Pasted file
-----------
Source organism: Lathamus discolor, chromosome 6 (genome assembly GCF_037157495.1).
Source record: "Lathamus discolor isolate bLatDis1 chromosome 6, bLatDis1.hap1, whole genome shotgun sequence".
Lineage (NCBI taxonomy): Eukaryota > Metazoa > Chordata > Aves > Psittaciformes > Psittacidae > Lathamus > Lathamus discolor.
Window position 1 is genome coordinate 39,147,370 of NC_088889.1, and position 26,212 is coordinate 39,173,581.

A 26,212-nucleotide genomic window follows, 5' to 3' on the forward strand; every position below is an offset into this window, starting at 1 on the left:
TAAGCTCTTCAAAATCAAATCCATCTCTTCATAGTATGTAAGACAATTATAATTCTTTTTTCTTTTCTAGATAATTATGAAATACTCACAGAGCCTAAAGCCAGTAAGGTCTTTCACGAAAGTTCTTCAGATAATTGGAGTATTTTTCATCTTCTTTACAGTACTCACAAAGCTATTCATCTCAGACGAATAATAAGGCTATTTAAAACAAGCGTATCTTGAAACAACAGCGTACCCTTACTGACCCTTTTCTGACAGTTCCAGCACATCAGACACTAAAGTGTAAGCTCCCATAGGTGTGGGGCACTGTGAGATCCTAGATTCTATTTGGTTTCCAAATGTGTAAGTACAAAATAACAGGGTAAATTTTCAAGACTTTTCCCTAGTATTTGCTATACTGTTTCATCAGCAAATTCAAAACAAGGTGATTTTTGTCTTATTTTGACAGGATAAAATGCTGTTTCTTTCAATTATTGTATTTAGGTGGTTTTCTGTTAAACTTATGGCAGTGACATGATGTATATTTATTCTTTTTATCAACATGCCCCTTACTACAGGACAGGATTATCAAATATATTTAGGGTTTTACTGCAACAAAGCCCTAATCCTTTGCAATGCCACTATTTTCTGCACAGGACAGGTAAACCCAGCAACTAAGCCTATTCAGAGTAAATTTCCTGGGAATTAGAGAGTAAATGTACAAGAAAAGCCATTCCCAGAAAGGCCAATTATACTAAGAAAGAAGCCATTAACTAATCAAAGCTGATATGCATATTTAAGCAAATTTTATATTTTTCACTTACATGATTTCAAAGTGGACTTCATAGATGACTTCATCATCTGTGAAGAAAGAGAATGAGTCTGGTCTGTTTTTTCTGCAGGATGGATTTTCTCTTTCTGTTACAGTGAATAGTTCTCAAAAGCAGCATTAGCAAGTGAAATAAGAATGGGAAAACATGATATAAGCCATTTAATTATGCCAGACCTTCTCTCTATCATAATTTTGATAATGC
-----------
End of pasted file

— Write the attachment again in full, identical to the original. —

Source organism: Lathamus discolor, chromosome 6 (genome assembly GCF_037157495.1).
Source record: "Lathamus discolor isolate bLatDis1 chromosome 6, bLatDis1.hap1, whole genome shotgun sequence".
Lineage (NCBI taxonomy): Eukaryota > Metazoa > Chordata > Aves > Psittaciformes > Psittacidae > Lathamus > Lathamus discolor.
Window position 1 is genome coordinate 39,147,370 of NC_088889.1, and position 26,212 is coordinate 39,173,581.

A 26,212-nucleotide genomic window follows, 5' to 3' on the forward strand; every position below is an offset into this window, starting at 1 on the left:
TAAGCTCTTCAAAATCAAATCCATCTCTTCATAGTATGTAAGACAATTATAATTCTTTTTTCTTTTCTAGATAATTATGAAATACTCACAGAGCCTAAAGCCAGTAAGGTCTTTCACGAAAGTTCTTCAGATAATTGGAGTATTTTTCATCTTCTTTACAGTACTCACAAAGCTATTCATCTCAGACGAATAATAAGGCTATTTAAAACAAGCGTATCTTGAAACAACAGCGTACCCTTACTGACCCTTTTCTGACAGTTCCAGCACATCAGACACTAAAGTGTAAGCTCCCATAGGTGTGGGGCACTGTGAGATCCTAGATTCTATTTGGTTTCCAAATGTGTAAGTACAAAATAACAGGGTAAATTTTCAAGACTTTTCCCTAGTATTTGCTATACTGTTTCATCAGCAAATTCAAAACAAGGTGATTTTTGTCTTATTTTGACAGGATAAAATGCTGTTTCTTTCAATTATTGTATTTAGGTGGTTTTCTGTTAAACTTATGGCAGTGACATGATGTATATTTATTCTTTTTATCAACATGCCCCTTACTACAGGACAGGATTATCAAATATATTTAGGGTTTTACTGCAACAAAGCCCTAATCCTTTGCAATGCCACTATTTTCTGCACAGGACAGGTAAACCCAGCAACTAAGCCTATTCAGAGTAAATTTCCTGGGAATTAGAGAGTAAATGTACAAGAAAAGCCATTCCCAGAAAGGCCAATTATACTAAGAAAGAAGCCATTAACTAATCAAAGCTGATATGCATATTTAAGCAAATTTTATATTTTTCACTTACATGATTTCAAAGTGGACTTCATAGATGACTTCATCATCTGTGAAGAAAGAGAATGAGTCTGGTCTGTTTTTTCTGCAGGATGGATTTTCTCTTTCTGTTACAGTGAATAGTTCTCAAAAGCAGCATTAGCAAGTGAAATAAGAATGGGAAAACATGATATAAGCCATTTAATTATGCCAGACCTTCTCTCTATCATAATTTTGATAATGC